Tuesday’s release of the ISM’s reading on the manufacturing sector showed a significant acceleration in activity in the month of December.  The service sector counterpart released today similarly showed activity grew at a more rapid pace in December, though, the improvement was not as dramatic as in the manufacturing sector.  The headline index rose to a three-month high of 57.2 from 55.9 in November.  On a combined basis and accounting for each sector’s share in the overall economy, the composite ISM for December rose 1.5 points to 57.6- the highest reading since July.

Although the headline index was higher, breadth in the Non-Manufacturing report was mixed.  Half of the indices for the various categories were lower month over month with two of them, Backlog Orders and Employment, falling into contraction.  Overall, the report showed service sector demand continued to grow in December, but lead times were longer and employment cut back for the first time since August.

The commentary section also painted a more mixed picture than the uptick in the headline number.  A number of comments noted that recently implemented shutdowns and surges in COVID cases have had negative impacts on businesses ranging from weaker demand to labor shortages to supply and logistics issues.

Although many comments noted how COVID has recently impacted demand, December was all around a pretty good month.  New Orders remain well off the highs from the late spring through the fall and are also below levels from prior to COVID, but December’s reading of 58.5 was nonetheless consistent with growth in order volumes.  That marked a seventh consecutive month of growth (above 50) in New Orders and an acceleration versus November.  Meanwhile, businesses have made progress in working off their backlog of orders.  That index fell into contraction for the first time in six months, falling two points to 48.7.  That is the lowest level in the Backlog Orders index since May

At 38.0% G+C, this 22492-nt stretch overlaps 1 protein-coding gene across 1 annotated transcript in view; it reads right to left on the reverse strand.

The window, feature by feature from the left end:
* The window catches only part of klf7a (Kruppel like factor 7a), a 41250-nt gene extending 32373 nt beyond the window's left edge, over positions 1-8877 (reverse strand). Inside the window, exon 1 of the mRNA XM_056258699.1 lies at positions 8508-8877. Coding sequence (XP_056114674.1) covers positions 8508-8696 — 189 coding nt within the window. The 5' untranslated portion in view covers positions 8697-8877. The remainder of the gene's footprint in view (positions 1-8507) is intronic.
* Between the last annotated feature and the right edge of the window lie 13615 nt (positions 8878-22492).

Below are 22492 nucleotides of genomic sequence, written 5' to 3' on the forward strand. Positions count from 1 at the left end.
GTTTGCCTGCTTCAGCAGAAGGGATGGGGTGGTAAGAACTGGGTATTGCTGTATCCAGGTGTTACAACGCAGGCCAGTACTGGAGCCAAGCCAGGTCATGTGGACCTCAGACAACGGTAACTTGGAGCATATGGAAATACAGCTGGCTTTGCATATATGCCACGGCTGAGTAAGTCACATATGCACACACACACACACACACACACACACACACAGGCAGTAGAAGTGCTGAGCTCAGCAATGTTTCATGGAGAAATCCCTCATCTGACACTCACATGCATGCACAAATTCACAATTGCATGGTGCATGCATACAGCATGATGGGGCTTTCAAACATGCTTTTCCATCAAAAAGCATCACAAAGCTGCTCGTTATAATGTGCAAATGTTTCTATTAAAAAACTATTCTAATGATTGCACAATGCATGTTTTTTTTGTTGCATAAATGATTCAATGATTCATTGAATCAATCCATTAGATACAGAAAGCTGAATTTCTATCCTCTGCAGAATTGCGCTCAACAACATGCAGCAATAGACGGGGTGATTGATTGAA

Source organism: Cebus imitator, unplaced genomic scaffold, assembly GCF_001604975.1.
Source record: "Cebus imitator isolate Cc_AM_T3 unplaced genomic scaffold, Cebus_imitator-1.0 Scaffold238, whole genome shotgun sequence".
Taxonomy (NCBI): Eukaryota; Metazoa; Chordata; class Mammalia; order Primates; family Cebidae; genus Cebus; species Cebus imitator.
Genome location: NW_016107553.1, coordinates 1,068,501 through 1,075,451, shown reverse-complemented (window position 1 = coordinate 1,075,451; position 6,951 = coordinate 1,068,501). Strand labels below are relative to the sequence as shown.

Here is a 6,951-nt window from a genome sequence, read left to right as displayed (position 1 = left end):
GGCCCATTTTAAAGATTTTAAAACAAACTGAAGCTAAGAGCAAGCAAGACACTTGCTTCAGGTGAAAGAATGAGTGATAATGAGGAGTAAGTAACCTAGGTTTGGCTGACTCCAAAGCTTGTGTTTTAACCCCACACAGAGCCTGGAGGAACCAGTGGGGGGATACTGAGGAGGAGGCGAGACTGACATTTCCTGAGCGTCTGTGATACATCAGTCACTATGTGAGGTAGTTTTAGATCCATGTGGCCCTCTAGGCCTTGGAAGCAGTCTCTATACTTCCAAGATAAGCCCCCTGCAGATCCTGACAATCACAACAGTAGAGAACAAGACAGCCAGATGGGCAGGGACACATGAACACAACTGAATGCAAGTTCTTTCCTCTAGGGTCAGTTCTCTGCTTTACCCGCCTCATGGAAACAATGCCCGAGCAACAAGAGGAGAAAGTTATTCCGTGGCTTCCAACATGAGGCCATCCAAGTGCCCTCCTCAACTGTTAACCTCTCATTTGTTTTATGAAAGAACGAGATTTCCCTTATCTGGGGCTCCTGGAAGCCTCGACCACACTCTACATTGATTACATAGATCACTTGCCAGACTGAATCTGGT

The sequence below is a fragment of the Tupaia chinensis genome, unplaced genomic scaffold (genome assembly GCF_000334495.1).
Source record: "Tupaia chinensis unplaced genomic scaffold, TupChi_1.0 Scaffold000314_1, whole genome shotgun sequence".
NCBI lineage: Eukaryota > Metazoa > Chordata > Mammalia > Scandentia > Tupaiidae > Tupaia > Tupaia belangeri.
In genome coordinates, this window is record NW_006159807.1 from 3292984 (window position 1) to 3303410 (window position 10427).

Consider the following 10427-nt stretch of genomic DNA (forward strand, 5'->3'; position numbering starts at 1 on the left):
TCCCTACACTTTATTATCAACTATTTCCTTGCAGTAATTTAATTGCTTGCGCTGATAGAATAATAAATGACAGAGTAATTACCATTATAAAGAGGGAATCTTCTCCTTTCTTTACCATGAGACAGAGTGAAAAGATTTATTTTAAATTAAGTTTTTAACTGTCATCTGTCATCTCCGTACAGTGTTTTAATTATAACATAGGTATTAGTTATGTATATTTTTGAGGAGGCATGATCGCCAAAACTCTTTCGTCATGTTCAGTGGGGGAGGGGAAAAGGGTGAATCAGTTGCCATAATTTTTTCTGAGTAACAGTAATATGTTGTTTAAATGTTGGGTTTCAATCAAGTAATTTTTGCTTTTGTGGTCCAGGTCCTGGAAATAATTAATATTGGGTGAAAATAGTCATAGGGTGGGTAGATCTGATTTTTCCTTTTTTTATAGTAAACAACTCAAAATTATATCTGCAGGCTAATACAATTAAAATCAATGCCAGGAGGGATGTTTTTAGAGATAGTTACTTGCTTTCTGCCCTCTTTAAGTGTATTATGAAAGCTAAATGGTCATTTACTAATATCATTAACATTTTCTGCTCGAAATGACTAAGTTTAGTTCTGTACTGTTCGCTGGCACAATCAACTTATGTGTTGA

Given the further growth in demand, for only the third month in the history of the report—the other months being November and March of 2020—businesses reported inventory levels as being too low (readings below 50). In fact, at 47.7, the Inventory Sentiment index broke below the March reading of 47.8 for a new record low. Although businesses think inventories are too low, actual inventory levels rose at a historically high pace in December.  After a contractionary reading in November, the Inventory index rose 8.9 points to 58.2 in December.  That is the seventh-highest reading on record and the month over month increase stands in the top 1% of all monthly moves. While those two readings may seem counterintuitive, some comments highlighted by ISM give some color into inventories.  A comment from one business noted that the business was “Building inventory when and where possible to mitigate supply chain risks like supplier plant disruptions, carrier-related delays, and the holidays” while another noted that “Inventories were previously too low.” In other words, rather than weakened demand, the build up of inventories was likely in order to get in front of foreseen supply issues down the road and to make up for previously weak inventory levels.

There is evidence of supply issues after all. As previously noted, comments from surveyed businesses made frequent mentions of issues with supply chains and lead times. The index for Supplier Deliveries backs this up.  Higher readings in this index indicate longer lead times, and in December, the index jumped 5.8 points to the highest level since May.  That increase was the sixth-largest MoM jump on record, and in terms of the level of the index, it was the fourth-highest reading on record. Click here to view Bespoke’s premium membership options for our best research available.

Print Friendly, PDF & Email